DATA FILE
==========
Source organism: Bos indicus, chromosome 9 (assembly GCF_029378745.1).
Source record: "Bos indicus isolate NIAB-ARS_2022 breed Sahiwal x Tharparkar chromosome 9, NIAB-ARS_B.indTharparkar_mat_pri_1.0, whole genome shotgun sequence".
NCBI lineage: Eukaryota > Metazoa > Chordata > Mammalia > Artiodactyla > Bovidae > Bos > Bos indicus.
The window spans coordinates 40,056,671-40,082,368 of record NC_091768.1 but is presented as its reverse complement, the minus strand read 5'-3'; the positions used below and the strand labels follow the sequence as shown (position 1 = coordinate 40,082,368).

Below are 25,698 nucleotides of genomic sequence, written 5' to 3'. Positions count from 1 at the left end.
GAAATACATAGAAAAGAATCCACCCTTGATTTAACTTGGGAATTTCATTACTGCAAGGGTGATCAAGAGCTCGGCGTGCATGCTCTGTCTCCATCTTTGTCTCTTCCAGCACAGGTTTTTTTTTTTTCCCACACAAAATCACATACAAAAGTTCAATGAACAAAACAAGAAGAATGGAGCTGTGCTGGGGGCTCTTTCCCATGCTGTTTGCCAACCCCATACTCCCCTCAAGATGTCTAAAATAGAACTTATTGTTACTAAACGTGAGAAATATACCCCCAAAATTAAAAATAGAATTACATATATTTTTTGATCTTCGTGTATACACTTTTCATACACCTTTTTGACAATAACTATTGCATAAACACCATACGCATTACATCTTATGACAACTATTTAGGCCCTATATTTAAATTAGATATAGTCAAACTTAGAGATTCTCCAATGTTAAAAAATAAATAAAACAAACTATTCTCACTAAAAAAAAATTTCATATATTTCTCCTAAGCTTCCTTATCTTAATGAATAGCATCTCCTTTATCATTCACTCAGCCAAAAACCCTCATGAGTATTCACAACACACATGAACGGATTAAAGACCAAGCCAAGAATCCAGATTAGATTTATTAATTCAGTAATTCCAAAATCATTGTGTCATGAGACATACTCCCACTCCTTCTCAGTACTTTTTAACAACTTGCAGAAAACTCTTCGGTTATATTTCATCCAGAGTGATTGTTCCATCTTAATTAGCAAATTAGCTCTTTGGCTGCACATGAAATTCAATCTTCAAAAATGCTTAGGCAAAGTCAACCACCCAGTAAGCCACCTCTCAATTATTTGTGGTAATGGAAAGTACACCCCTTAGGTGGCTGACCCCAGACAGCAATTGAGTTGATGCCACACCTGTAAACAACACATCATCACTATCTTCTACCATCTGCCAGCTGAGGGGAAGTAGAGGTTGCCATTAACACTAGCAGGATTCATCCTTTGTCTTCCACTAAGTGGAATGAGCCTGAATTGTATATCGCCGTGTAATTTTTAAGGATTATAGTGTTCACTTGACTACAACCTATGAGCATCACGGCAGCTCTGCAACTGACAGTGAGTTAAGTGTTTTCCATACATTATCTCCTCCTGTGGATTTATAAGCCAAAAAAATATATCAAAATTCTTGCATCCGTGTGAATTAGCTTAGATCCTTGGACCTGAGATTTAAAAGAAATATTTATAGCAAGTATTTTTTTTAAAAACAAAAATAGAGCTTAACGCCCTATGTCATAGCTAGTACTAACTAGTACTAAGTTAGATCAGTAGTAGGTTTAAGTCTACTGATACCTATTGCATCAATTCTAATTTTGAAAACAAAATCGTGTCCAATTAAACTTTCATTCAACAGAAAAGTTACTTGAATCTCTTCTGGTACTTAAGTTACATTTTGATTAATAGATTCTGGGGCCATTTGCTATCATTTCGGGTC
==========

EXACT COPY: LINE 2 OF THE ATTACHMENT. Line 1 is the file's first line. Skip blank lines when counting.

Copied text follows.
Source record: "Bos indicus isolate NIAB-ARS_2022 breed Sahiwal x Tharparkar chromosome 9, NIAB-ARS_B.indTharparkar_mat_pri_1.0, whole genome shotgun sequence".